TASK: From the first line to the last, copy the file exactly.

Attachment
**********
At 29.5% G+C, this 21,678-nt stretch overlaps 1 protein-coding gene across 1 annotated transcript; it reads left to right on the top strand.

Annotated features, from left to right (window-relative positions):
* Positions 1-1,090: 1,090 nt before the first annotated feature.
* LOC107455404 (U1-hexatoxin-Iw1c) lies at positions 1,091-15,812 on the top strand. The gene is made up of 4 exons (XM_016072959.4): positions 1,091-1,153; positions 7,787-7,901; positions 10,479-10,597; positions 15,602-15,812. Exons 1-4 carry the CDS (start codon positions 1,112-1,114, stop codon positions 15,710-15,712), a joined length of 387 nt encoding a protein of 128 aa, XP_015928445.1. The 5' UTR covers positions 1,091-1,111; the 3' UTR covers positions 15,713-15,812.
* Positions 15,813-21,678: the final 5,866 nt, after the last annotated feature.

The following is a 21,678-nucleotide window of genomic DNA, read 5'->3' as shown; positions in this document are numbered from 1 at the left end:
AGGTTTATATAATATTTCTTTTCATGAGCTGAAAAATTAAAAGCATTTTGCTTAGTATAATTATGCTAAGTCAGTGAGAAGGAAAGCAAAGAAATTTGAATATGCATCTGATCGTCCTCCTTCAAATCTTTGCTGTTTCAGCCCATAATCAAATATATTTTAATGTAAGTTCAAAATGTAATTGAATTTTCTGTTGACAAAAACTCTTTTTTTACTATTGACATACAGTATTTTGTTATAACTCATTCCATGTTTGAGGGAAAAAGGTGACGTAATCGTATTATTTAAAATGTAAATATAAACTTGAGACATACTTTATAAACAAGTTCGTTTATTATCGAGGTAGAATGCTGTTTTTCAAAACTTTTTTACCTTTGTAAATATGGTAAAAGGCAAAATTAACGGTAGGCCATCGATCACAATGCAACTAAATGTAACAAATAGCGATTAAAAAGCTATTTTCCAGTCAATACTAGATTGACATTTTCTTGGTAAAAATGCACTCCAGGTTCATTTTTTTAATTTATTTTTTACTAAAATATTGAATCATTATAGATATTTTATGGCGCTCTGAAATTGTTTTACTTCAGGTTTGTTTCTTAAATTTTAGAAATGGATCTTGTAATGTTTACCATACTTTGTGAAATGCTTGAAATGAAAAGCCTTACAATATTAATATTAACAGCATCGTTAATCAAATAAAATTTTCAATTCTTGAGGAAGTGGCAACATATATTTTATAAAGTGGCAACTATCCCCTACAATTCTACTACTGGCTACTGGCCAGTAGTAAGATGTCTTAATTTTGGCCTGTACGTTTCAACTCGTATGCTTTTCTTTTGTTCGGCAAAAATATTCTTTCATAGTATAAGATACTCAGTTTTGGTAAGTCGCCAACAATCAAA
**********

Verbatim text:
At 29.5% G+C, this 21,678-nt stretch overlaps 1 protein-coding gene across 1 annotated transcript; it reads left to right on the top strand.

Annotated features, from left to right (window-relative positions):
* Positions 1-1,090: 1,090 nt before the first annotated feature.
* LOC107455404 (U1-hexatoxin-Iw1c) lies at positions 1,091-15,812 on the top strand. The gene is made up of 4 exons (XM_016072959.4): positions 1,091-1,153; positions 7,787-7,901; positions 10,479-10,597; positions 15,602-15,812. Exons 1-4 carry the CDS (start codon positions 1,112-1,114, stop codon positions 15,710-15,712), a joined length of 387 nt encoding a protein of 128 aa, XP_015928445.1. The 5' UTR covers positions 1,091-1,111; the 3' UTR covers positions 15,713-15,812.
* Positions 15,813-21,678: the final 5,866 nt, after the last annotated feature.

The following is a 21,678-nucleotide window of genomic DNA, read 5'->3' as shown; positions in this document are numbered from 1 at the left end:
AGGTTTATATAATATTTCTTTTCATGAGCTGAAAAATTAAAAGCATTTTGCTTAGTATAATTATGCTAAGTCAGTGAGAAGGAAAGCAAAGAAATTTGAATATGCATCTGATCGTCCTCCTTCAAATCTTTGCTGTTTCAGCCCATAATCAAATATATTTTAATGTAAGTTCAAAATGTAATTGAATTTTCTGTTGACAAAAACTCTTTTTTTACTATTGACATACAGTATTTTGTTATAACTCATTCCATGTTTGAGGGAAAAAGGTGACGTAATCGTATTATTTAAAATGTAAATATAAACTTGAGACATACTTTATAAACAAGTTCGTTTATTATCGAGGTAGAATGCTGTTTTTCAAAACTTTTTTACCTTTGTAAATATGGTAAAAGGCAAAATTAACGGTAGGCCATCGATCACAATGCAACTAAATGTAACAAATAGCGATTAAAAAGCTATTTTCCAGTCAATACTAGATTGACATTTTCTTGGTAAAAATGCACTCCAGGTTCATTTTTTTAATTTATTTTTTACTAAAATATTGAATCATTATAGATATTTTATGGCGCTCTGAAATTGTTTTACTTCAGGTTTGTTTCTTAAATTTTAGAAATGGATCTTGTAATGTTTACCATACTTTGTGAAATGCTTGAAATGAAAAGCCTTACAATATTAATATTAACAGCATCGTTAATCAAATAAAATTTTCAATTCTTGAGGAAGTGGCAACATATATTTTATAAAGTGGCAACTATCCCCTACAATTCTACTACTGGCTACTGGCCAGTAGTAAGATGTCTTAATTTTGGCCTGTACGTTTCAACTCGTATGCTTTTCTTTTGTTCGGCAAAAATATTCTTTCATAGTATAAGATACTCAGTTTTGGTAAGTCGCCAACAATCAAA